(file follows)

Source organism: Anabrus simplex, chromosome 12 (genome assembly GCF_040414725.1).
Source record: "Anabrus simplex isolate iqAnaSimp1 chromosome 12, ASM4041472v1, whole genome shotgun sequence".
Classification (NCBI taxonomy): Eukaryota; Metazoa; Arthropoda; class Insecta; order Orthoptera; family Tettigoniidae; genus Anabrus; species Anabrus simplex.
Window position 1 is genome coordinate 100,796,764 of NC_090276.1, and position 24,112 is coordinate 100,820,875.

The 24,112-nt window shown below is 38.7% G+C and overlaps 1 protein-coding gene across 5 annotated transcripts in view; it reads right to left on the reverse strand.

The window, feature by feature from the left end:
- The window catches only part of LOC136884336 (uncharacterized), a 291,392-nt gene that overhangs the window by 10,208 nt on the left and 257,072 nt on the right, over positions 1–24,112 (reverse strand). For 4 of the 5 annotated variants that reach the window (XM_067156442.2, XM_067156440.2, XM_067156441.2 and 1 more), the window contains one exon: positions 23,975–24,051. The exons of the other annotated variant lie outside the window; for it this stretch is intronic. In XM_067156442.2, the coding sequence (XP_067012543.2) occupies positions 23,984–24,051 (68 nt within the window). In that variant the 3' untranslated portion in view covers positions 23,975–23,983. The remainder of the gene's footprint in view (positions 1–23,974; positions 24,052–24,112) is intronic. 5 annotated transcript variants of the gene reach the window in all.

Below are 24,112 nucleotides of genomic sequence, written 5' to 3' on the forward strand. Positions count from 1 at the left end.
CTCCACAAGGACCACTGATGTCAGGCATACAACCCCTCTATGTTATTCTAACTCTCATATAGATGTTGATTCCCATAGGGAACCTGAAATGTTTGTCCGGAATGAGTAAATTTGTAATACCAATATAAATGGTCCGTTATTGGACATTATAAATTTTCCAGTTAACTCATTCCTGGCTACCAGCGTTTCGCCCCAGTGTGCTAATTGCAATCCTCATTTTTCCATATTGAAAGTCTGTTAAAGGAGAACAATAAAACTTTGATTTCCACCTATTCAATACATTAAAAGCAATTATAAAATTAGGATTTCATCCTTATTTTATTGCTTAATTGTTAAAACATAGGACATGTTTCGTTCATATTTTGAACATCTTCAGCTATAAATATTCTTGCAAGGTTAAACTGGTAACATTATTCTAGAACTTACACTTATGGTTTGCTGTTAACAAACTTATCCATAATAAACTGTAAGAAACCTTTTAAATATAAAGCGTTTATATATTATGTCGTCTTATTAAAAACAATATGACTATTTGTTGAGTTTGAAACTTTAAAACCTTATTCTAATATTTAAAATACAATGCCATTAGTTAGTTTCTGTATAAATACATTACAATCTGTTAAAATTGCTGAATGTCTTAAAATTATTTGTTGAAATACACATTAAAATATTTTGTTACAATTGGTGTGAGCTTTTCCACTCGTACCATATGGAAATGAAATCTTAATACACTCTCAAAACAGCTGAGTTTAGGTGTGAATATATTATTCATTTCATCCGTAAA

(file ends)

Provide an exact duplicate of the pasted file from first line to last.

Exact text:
Source organism: Anabrus simplex, chromosome 12 (genome assembly GCF_040414725.1).
Source record: "Anabrus simplex isolate iqAnaSimp1 chromosome 12, ASM4041472v1, whole genome shotgun sequence".
Classification (NCBI taxonomy): Eukaryota; Metazoa; Arthropoda; class Insecta; order Orthoptera; family Tettigoniidae; genus Anabrus; species Anabrus simplex.
Window position 1 is genome coordinate 100,796,764 of NC_090276.1, and position 24,112 is coordinate 100,820,875.

The 24,112-nt window shown below is 38.7% G+C and overlaps 1 protein-coding gene across 5 annotated transcripts in view; it reads right to left on the reverse strand.

The window, feature by feature from the left end:
- The window catches only part of LOC136884336 (uncharacterized), a 291,392-nt gene that overhangs the window by 10,208 nt on the left and 257,072 nt on the right, over positions 1–24,112 (reverse strand). For 4 of the 5 annotated variants that reach the window (XM_067156442.2, XM_067156440.2, XM_067156441.2 and 1 more), the window contains one exon: positions 23,975–24,051. The exons of the other annotated variant lie outside the window; for it this stretch is intronic. In XM_067156442.2, the coding sequence (XP_067012543.2) occupies positions 23,984–24,051 (68 nt within the window). In that variant the 3' untranslated portion in view covers positions 23,975–23,983. The remainder of the gene's footprint in view (positions 1–23,974; positions 24,052–24,112) is intronic. 5 annotated transcript variants of the gene reach the window in all.

Below are 24,112 nucleotides of genomic sequence, written 5' to 3' on the forward strand. Positions count from 1 at the left end.
CTCCACAAGGACCACTGATGTCAGGCATACAACCCCTCTATGTTATTCTAACTCTCATATAGATGTTGATTCCCATAGGGAACCTGAAATGTTTGTCCGGAATGAGTAAATTTGTAATACCAATATAAATGGTCCGTTATTGGACATTATAAATTTTCCAGTTAACTCATTCCTGGCTACCAGCGTTTCGCCCCAGTGTGCTAATTGCAATCCTCATTTTTCCATATTGAAAGTCTGTTAAAGGAGAACAATAAAACTTTGATTTCCACCTATTCAATACATTAAAAGCAATTATAAAATTAGGATTTCATCCTTATTTTATTGCTTAATTGTTAAAACATAGGACATGTTTCGTTCATATTTTGAACATCTTCAGCTATAAATATTCTTGCAAGGTTAAACTGGTAACATTATTCTAGAACTTACACTTATGGTTTGCTGTTAACAAACTTATCCATAATAAACTGTAAGAAACCTTTTAAATATAAAGCGTTTATATATTATGTCGTCTTATTAAAAACAATATGACTATTTGTTGAGTTTGAAACTTTAAAACCTTATTCTAATATTTAAAATACAATGCCATTAGTTAGTTTCTGTATAAATACATTACAATCTGTTAAAATTGCTGAATGTCTTAAAATTATTTGTTGAAATACACATTAAAATATTTTGTTACAATTGGTGTGAGCTTTTCCACTCGTACCATATGGAAATGAAATCTTAATACACTCTCAAAACAGCTGAGTTTAGGTGTGAATATATTATTCATTTCATCCGTAAA